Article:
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CA Appellate Court Interprets “Plant Closing” Statute,

Creates New Headache for Seasonal Employers

Bryan Little, Farm Employers Labor Service

April 3, 2018

A California appellate court has ruled that the California version of the Worker Readjustment and Retraining Notification Act (Cal/WARN) applies much more broadly than its federal counterpart, and much more broadly than previously understood.

In Int’l. Brotherhood of Boilermakers v. NASSCO Holdings Inc., the court ruled that under California WARN, a covered employer must provide 60 days’ notice to affected employees before ordering a “mass layoff,” even if the layoff is not permanent and is for less than six months.

In contrast, the court noted that under the federal WARN Act, “the notification duty is triggered only when the layoff is for more than six months.” Given this difference, the court concluded, “there is no reasonable basis to interpret [Cal/WARN] to mean a four-or five-week layoff does not constitute a ‘separation from position,’ but a six- or seven-month layoff does.” As a result, California WARN covers very short layoffs that federal WARN does not.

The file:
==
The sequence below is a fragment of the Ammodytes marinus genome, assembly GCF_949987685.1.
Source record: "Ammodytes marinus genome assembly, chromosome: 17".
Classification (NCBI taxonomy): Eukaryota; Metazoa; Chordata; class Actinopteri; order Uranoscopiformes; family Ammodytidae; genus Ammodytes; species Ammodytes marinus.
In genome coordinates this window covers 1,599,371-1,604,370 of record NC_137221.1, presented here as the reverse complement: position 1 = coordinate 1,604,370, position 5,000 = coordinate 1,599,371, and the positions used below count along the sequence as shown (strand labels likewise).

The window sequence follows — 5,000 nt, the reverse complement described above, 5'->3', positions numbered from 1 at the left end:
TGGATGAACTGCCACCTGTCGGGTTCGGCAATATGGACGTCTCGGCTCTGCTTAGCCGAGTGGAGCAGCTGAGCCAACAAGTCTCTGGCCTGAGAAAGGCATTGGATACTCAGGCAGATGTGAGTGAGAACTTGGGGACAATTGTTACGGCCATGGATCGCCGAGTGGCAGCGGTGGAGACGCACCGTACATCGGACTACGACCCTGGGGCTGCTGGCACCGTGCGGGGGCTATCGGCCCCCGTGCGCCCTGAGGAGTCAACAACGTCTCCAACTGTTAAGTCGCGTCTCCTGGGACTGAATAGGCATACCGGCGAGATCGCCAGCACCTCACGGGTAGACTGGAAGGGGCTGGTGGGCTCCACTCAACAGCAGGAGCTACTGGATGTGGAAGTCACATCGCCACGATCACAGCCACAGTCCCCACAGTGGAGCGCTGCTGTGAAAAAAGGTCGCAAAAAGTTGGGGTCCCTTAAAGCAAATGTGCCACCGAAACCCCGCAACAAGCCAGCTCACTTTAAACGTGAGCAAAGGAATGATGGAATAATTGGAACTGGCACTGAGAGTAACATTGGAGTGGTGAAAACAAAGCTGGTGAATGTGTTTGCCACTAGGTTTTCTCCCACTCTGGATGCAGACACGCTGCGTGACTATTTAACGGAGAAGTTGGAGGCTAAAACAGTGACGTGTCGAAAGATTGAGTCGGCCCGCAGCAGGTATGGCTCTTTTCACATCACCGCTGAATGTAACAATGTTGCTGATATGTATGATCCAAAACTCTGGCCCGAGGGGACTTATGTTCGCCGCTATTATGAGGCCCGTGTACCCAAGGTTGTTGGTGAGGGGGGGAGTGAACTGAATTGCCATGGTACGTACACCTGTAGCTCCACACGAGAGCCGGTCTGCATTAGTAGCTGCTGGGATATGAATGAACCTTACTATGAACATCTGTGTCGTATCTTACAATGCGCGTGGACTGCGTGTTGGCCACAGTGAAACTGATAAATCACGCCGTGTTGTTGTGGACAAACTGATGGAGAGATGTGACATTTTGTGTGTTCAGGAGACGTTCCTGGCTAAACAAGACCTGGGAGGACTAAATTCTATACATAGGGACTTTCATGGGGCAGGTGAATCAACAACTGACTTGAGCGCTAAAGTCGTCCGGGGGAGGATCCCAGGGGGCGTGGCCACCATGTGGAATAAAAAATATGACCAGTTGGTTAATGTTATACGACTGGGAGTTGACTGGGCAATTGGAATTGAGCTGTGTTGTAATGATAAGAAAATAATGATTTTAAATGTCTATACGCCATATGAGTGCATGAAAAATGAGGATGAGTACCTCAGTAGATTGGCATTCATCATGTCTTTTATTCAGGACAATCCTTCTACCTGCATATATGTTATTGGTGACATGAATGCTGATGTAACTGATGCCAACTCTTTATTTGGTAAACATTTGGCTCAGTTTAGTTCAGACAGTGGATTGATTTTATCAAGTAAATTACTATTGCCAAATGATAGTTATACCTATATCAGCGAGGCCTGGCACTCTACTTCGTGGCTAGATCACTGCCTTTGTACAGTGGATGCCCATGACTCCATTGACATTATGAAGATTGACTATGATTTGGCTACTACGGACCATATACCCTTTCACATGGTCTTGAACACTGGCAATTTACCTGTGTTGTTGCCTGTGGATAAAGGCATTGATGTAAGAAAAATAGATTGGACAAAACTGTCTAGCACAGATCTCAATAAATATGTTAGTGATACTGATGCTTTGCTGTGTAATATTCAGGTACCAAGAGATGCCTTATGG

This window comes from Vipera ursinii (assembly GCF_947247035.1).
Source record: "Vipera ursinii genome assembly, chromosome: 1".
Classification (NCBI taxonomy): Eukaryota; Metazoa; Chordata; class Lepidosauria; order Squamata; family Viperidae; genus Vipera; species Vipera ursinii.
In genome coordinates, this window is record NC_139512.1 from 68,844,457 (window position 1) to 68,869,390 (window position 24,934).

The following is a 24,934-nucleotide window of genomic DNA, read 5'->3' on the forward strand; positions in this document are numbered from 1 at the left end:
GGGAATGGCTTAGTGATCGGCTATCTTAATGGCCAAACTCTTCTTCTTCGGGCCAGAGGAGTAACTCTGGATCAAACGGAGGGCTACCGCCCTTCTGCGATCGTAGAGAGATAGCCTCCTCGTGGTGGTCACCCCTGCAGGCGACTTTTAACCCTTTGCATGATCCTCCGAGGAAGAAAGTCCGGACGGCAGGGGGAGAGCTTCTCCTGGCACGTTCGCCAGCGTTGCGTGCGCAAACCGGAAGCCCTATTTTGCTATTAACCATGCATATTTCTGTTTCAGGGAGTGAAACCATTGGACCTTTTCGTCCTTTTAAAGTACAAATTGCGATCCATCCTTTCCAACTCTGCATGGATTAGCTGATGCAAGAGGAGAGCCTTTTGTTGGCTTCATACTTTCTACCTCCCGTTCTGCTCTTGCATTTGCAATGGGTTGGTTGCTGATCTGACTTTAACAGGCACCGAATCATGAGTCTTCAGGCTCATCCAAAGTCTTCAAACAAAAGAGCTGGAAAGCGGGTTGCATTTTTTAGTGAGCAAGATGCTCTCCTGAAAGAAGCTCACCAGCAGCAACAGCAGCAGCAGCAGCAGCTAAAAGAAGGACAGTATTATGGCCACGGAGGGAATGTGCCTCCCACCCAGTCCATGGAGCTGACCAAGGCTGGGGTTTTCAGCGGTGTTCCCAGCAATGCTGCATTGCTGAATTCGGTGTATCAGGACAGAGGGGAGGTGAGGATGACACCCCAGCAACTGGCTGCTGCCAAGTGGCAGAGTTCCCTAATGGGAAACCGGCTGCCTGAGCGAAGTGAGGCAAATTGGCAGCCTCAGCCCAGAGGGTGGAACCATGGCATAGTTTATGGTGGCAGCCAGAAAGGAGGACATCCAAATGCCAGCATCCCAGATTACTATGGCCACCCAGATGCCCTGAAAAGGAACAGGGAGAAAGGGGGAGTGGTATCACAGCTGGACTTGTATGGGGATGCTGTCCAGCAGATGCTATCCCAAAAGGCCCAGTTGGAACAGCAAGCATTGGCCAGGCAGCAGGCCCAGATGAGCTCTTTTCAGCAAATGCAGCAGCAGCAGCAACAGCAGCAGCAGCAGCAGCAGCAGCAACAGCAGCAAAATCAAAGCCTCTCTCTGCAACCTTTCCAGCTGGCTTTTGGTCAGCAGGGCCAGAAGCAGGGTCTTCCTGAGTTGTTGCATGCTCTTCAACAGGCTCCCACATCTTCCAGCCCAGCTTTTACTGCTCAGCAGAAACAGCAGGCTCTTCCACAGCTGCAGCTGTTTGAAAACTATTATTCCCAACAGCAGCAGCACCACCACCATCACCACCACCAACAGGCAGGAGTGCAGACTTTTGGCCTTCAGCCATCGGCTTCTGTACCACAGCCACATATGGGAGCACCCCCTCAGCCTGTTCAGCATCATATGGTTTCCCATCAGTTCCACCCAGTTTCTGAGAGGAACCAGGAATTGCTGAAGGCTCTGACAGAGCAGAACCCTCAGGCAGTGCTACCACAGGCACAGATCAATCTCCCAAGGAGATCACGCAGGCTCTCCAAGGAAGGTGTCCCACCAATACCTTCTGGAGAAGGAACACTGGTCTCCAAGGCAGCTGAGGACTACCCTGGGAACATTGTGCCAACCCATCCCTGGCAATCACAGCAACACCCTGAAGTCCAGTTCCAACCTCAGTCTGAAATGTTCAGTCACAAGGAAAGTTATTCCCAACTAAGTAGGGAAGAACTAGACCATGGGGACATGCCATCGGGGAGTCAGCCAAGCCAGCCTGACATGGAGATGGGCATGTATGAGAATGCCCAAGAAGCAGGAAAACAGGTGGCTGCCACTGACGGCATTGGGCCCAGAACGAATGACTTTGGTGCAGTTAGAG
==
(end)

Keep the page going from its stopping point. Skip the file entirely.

NASSCO Holdings pointed out to the court that it’s broad reading of Cal/WARN could apply the statute to “long holiday weekends” or “unforeseen events” (federal WARN specifically exempts “unforeseeable business circumstances”). The court responded, “These arguments do not provide grounds for refusing to enforce the California WARN Act as it is written. … California employers, not California employees, should bear the risk of surprise resulting from an unexpected layoff.”

California agricultural employers, however, should be aware that Cal/WARN does not apply to employees who were hired with the understanding that their employment was seasonal and temporary. Documenting this understanding clearly in writing can afford an agricultural employer important protection. A written acknowledgment (see FELS' acknowledgement form here), signed by each seasonal employee in a language understood by the employee and separate from any provision in an employee handbook that also specifies that employment in certain positions is seasonal and temporary, should protect an employer ending employment of seasonal agricultural employees from Cal/WARN’s notification requirement and potential liability for failing to notify. The significance of NASSCO Holdings is that even the shortest layoff triggers Cal/WARN’s notification requirement for employees who were not hired with the understanding that their employment was seasonal and temporary.

Please contact FELS for more information at 800-753-9073 or This email address is being protected from spambots. You need JavaScript enabled to view it..